Ref :   0838

A good and interesting
German Violin
Bearing a replicated 'Josef Klotz' label, dated 1795
 
Probably Mittenwald, c. 1870

 
 
 
 
 
 
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Workmanship on this violin is of a consistently high order - a pointer to its origins being in a studio where very high standards of fine violinmaking were maintained. It was the Cape-based violinmaker Jimi Glenister who pointed out that structurally this violin manifested faultless workmanship conforming to the best in German violinmaking traditions.

What makes it interesting though is that the original dark brown varnish appears to have been reworked completely - lightened and manipulated by various traditional means to appear worn and used. The scroll, however, still has the original varnish on it, unless of course the neck and scroll are not original and were fitted later. Traces of the original darker varnish can still be seen on the F wings and in rib c bouts. There is no neck graft but most of the pegholes have been rebushed.

This violin is purely German in workmanship. It was fitted with a replica Josef Klotz label with a printed date, 1795. None of this is credible - the label is clearly a replica, oxidization (discoloration) of the label is not consistent with a genuine 1795 label, and the violin simply is not as old as that, appearing rather to date from around 1870. Its exact authorship will probably not be known.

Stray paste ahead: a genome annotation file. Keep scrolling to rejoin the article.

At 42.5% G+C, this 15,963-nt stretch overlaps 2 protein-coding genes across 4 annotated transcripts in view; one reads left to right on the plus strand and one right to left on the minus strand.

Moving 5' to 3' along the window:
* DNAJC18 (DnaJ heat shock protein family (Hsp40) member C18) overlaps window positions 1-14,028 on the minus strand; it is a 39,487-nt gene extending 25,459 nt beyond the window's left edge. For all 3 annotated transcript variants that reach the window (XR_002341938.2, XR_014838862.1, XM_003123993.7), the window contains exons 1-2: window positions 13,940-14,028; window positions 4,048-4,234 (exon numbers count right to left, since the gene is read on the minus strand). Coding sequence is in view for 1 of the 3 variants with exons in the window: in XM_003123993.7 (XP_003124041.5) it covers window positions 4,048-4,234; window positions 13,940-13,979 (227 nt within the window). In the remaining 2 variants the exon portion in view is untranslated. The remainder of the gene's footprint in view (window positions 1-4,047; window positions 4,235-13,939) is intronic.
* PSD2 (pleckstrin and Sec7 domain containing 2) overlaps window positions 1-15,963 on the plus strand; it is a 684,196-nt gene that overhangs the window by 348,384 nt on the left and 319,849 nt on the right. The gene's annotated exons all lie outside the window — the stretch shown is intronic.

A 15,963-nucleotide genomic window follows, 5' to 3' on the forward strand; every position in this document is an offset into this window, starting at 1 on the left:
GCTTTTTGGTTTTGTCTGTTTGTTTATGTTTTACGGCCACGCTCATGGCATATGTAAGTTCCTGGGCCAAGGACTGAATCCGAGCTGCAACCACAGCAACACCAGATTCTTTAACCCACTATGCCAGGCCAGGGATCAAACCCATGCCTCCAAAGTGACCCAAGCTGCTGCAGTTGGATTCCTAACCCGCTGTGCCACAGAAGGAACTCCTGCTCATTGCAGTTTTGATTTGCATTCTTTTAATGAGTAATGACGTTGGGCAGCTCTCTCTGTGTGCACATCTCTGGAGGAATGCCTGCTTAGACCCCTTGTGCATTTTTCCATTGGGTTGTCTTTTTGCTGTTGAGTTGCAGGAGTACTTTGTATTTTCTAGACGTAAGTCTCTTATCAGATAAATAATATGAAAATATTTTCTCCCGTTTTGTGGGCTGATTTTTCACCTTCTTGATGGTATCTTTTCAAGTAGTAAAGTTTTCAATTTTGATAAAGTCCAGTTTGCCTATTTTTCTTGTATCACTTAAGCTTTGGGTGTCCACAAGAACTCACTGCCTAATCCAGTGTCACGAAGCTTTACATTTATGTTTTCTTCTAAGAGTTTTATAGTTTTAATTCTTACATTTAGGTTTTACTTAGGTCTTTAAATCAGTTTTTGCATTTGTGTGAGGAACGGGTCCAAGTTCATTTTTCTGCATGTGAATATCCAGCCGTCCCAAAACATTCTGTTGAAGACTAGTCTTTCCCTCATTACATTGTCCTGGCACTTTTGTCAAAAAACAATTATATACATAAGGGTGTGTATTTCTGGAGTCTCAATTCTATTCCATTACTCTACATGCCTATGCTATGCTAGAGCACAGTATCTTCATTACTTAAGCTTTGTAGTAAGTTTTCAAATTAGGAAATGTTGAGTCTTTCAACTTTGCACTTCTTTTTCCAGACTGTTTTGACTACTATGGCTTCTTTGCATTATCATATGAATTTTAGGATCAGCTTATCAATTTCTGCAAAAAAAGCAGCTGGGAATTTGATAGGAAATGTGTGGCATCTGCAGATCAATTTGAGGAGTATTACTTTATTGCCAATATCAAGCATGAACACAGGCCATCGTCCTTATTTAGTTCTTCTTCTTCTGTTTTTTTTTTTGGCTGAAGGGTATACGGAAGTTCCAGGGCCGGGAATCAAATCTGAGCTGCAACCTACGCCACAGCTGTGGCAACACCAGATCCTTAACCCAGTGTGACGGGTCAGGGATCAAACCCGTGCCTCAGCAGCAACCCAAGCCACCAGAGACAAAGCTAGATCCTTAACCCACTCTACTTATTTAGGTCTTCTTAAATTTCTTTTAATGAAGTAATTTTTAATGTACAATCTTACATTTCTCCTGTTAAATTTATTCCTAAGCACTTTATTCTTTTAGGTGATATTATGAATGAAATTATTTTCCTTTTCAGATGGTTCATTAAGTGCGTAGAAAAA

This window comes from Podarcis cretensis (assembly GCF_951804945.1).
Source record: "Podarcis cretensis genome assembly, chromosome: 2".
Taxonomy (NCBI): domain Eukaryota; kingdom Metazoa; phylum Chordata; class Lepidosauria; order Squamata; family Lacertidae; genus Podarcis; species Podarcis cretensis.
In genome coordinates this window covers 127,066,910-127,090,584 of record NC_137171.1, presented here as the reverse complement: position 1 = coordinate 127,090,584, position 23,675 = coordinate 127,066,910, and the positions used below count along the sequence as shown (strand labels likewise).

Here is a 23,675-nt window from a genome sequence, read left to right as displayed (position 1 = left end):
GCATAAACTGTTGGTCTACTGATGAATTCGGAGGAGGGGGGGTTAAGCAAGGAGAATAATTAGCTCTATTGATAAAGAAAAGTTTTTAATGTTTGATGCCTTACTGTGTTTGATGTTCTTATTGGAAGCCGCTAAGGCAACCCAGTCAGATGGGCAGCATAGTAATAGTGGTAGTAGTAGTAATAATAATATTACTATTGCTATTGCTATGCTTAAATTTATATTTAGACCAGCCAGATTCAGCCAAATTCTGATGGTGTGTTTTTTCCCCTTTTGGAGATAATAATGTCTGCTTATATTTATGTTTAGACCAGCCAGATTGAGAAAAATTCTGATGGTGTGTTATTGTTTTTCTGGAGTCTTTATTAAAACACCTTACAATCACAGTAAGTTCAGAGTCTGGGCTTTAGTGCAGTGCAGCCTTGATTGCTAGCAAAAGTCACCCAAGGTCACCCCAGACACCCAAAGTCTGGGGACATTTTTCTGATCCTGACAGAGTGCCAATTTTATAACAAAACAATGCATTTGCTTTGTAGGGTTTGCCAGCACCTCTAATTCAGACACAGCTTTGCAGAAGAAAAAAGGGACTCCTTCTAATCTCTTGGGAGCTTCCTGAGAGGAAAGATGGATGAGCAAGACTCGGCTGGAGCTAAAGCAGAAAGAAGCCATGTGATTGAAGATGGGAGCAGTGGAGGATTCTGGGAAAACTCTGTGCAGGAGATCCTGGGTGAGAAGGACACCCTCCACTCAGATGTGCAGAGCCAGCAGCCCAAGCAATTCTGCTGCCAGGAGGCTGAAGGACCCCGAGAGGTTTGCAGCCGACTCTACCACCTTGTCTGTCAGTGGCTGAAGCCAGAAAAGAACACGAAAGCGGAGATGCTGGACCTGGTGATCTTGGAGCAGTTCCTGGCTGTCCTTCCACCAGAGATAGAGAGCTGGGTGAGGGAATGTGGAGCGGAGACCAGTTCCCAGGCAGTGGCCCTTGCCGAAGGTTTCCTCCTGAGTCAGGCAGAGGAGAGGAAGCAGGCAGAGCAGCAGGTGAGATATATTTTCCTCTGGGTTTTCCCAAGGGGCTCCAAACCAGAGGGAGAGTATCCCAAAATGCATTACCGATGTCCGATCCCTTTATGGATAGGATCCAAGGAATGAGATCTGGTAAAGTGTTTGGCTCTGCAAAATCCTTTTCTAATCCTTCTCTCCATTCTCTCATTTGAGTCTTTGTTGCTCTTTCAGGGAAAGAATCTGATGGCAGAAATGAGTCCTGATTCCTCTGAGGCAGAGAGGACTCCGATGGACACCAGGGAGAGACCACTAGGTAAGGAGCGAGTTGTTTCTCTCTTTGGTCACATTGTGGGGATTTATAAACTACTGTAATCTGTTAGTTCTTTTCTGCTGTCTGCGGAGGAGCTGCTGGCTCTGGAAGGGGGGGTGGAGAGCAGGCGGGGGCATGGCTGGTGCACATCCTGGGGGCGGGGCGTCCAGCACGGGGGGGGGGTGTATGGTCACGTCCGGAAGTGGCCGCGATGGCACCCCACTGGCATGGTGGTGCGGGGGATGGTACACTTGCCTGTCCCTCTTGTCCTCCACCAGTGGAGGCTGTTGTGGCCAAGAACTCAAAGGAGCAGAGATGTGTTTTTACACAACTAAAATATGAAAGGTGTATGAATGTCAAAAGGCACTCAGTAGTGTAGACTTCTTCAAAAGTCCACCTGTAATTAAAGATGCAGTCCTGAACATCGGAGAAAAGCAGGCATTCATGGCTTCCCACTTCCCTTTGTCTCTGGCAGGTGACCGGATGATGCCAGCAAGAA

The top is of exceptionally fine tone spruce with narrow and dense growth lines throughout, an indication that the wood was harvested from cold high altitudes. The back, neck and scroll are of somewhat plain maple, not highly figured and the ribs are of very plain maple. Purfling and mitres are nicely done, showing steady workmanship. This violin is structurally in excellent condition.

It is a well-toned instrument, with focussed sound, easy response, nicely balanced over the full register right into high positions. Altogether this is a good violin.

   
   
 

Dimensions :
  Length of back: 36.0 cm

Condition :
  Structurally in excellent condition. The only discernable repair is to a crack in the top, running from the lower edge of the treble F down to the edge. This has been correctly cleated, long ago. The neck elevation was in 2013 corrected by the violinmaker, Albertus Bekker - superbly done. Bekker also rebushed some of the pegholes and corrected a minor crack in the pegbox - all perfectly secure.
The original varnish was reworked many years ago to be lighter and was subjected to conventional antiquing techniques. It is unlikely that this trafficking of the varnish was done by the violin's maker, but it seems to have been done later. Despite this, it remains an attractive instrument.

Provenance :
  Withheld

Price : P.O.A.
 

 
 
 
 

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